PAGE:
UN Experts urge USA not to deport human rights defenders like Maru Mora Villalpando

February 14, 2018

On 14 February 2018 a group of four UN human rights experts urged the United States Government to respect the rights of human rights defenders, amid concern over action being taken against a Mexican woman who campaigns to protect migrants’ rights. Maru Mora Villalpando, who has been in the US since 1996, is facing deportation proceedings after fronting a high-profile campaign against alleged human rights violations at a US immigrants’ detention centre, operated by a private company on behalf of the US government. [Ms. Villalpando, whose 20-year-old daughter is a US citizen, is co-founder of a group which highlights human rights concerns about the Northwest Detention Centre in Tacoma, Washington.  She has raised the issue with the UN Working Group on Arbitrary Detention and with the Inter-American Commission for Human Rights, alleging corporate involvement in human rights violations as well as expressing concern over hunger strikes and the deportation of migrants. The UN experts have been in contact with the Government regarding their concerns.]

Ms. Villalpando’s notice to appear at deportation proceedings, received without warning, seems to be related to her advocacy work on behalf of migrant detainees”, the experts said. “We urge the US Government to protect and ensure Ms. Villalpando’s rights as a defender and her right to family life”.

“The authorities should take all necessary measures to guarantee that no action, including detention and deportation, as means of retaliation, is taken against Ms. Villalpando for reporting cases of the detention of immigrants and alleged violations of their human rights, especially in view of the reported conditions in these centres of detention”. The experts said they were concerned that Ms. Villalpando’s case appeared to be part of a pattern. “Giving people notice of deportation proceedings appears to be a part of an increasing pattern of intimidation and retaliation against people defending migrants’ rights in the US”, the experts said.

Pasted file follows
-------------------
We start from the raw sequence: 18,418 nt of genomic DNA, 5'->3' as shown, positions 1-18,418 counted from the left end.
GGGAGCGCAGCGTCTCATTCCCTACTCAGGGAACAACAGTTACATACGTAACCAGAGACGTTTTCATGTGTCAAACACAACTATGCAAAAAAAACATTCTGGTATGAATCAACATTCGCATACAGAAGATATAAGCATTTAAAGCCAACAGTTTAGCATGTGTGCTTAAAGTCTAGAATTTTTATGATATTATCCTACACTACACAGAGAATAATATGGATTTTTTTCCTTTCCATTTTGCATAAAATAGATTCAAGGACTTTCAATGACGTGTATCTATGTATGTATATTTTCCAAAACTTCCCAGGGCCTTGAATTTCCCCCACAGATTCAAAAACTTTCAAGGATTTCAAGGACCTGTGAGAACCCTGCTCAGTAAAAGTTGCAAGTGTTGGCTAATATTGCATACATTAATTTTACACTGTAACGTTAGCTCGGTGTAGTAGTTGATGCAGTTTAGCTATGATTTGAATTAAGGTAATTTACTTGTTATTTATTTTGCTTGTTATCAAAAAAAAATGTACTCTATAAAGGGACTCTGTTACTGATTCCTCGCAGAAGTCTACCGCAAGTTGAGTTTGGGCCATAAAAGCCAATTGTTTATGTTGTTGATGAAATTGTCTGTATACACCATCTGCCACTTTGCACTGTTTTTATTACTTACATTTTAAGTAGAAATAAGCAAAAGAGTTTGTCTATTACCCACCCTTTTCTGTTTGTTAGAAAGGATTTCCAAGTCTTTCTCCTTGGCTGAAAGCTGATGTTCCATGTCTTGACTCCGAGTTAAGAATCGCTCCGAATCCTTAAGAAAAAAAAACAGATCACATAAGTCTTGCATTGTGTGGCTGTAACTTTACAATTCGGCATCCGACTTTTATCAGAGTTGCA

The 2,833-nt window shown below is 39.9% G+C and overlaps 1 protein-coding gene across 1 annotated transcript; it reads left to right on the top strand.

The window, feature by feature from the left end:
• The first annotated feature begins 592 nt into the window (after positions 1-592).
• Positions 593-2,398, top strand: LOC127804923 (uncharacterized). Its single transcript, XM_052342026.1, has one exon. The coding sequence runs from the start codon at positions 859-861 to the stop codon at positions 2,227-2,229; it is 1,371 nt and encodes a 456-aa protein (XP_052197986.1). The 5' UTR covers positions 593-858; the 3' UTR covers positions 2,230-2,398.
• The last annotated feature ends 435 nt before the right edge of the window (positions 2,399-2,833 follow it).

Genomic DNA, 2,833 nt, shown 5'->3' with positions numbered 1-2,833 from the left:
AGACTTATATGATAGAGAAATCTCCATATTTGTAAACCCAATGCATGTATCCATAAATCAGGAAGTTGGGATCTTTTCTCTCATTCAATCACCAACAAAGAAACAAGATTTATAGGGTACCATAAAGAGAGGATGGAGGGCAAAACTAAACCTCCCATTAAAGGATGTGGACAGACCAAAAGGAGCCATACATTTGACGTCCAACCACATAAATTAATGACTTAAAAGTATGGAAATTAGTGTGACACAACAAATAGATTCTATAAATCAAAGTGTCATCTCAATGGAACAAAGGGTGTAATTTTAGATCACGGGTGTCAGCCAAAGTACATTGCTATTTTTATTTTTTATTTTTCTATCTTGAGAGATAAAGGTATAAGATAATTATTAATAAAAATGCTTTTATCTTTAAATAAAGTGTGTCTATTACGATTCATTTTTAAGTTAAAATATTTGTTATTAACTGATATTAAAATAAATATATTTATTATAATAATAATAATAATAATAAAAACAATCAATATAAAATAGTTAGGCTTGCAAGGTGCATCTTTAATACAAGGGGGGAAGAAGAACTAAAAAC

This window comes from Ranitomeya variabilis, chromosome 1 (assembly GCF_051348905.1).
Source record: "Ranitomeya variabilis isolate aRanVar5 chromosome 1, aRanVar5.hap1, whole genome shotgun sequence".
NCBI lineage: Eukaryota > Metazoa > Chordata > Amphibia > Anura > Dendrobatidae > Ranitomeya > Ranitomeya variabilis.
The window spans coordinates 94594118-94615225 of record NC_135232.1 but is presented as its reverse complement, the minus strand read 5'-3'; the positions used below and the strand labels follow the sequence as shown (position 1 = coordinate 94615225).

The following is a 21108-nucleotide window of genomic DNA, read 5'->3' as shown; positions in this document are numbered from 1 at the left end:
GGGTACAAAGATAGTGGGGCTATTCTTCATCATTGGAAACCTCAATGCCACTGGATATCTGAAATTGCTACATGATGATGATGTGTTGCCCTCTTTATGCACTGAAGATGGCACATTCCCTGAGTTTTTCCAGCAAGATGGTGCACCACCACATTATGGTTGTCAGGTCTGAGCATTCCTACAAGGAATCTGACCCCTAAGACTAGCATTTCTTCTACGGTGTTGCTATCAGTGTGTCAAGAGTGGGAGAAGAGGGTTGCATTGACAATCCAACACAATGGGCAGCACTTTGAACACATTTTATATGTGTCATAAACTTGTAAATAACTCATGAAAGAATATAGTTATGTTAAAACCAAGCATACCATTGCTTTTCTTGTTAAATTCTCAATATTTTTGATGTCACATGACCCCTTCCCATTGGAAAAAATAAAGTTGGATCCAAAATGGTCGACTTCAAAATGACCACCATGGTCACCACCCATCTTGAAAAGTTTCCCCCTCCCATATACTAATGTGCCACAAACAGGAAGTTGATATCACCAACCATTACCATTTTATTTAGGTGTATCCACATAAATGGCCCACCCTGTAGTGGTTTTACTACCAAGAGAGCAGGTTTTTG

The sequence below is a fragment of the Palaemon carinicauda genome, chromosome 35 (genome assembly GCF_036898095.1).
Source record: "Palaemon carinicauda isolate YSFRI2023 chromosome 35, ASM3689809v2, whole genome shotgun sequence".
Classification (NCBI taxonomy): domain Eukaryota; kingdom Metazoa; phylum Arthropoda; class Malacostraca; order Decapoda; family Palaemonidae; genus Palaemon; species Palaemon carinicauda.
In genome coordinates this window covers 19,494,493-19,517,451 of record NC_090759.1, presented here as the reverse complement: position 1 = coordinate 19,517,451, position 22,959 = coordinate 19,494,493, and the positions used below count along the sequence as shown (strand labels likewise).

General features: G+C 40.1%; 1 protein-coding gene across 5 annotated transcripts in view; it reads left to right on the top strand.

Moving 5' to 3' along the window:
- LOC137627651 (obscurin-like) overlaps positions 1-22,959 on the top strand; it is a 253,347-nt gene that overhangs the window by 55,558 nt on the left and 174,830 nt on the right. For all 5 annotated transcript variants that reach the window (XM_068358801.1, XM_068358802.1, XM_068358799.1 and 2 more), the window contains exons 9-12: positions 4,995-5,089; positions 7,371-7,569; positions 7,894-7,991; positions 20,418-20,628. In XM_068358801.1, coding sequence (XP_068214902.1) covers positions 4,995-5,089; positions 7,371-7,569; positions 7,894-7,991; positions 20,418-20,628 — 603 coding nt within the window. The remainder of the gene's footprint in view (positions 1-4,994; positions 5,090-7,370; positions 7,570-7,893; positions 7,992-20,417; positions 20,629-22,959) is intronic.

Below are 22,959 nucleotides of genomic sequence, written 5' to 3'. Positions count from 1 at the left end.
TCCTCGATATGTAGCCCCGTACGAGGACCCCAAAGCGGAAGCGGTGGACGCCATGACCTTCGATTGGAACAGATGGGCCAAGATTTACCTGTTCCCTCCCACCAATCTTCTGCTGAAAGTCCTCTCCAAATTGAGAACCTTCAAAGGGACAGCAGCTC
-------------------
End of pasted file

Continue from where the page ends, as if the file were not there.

The UN experts are: Ms. Elina Steinerte, Vice-Chair on Communications of the UN Working Group on Arbitrary Detention; Mr. Felipe González MoralesSpecial Rapporteur on the human rights of migrants; Mr. Michel Forst, Special Rapporteur on the situation of human rights defenders; Ms. Anita Ramasastry, Chair person of UN Working Group on human rights and transnational corporations and other business enterprises

http://www.ohchr.org/EN/NewsEvents/Pages/DisplayNews.aspx?NewsID=22657&LangID=E

Qatar extradited human rights defender Otaibi to Saudi Arabia ignoring Norway’s grant of asylum

June 1, 2017

IMG_1127
On 31 May 2017 ALQST reported that Qatar has extradited the prominent Saudi human rights defender Mohammed bin Abdullah al-Otaibi to Saudi Arabia, even after Norway accepted his application for political asylum.  Otaibi was arrested at Doha International Airport on Wednesday 24 May, 2017 as he was about to travel with his wife to Norway, on travel documents provided by the Norwegians.  Days later, on Sunday, 28 May 28 3 a.m., Otaibi was deported overland to Saudi Arabia via the Salwa border crossing and delivered to the Saudi authorities, who sent him with an escort of Saudi security vehicles to the Dammam Prisons Department.
For more details see the piece referred to below:

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Thailand returns recognized refugees to China (and falsely claims they did not know about their status)

December 8, 2015

Anneliese Mcauliffe in Al Jazeera on 6 December 2015 reported that two Chinese human rights defenders recognised as UN refugees were forcibly deported from Thailand to China last month and have appeared on Chinese state-run television and confessed to human-trafficking offenses. CCTV reported that Jiang Yefei was arrested for “assisting others to illegally cross the national border”, and Dong Guangping was charged with using a trafficking network to flee China while awaiting trial on sedition charges. It was the first time the two men were seen since being taken from a detention centre in the Thai capital Bangkok in November and deported to China.

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Deportation of Human Rights Defenders: two European cases next to each other

September 1, 2015

Just two cases (unrelated) to show how media report differently (or not at all):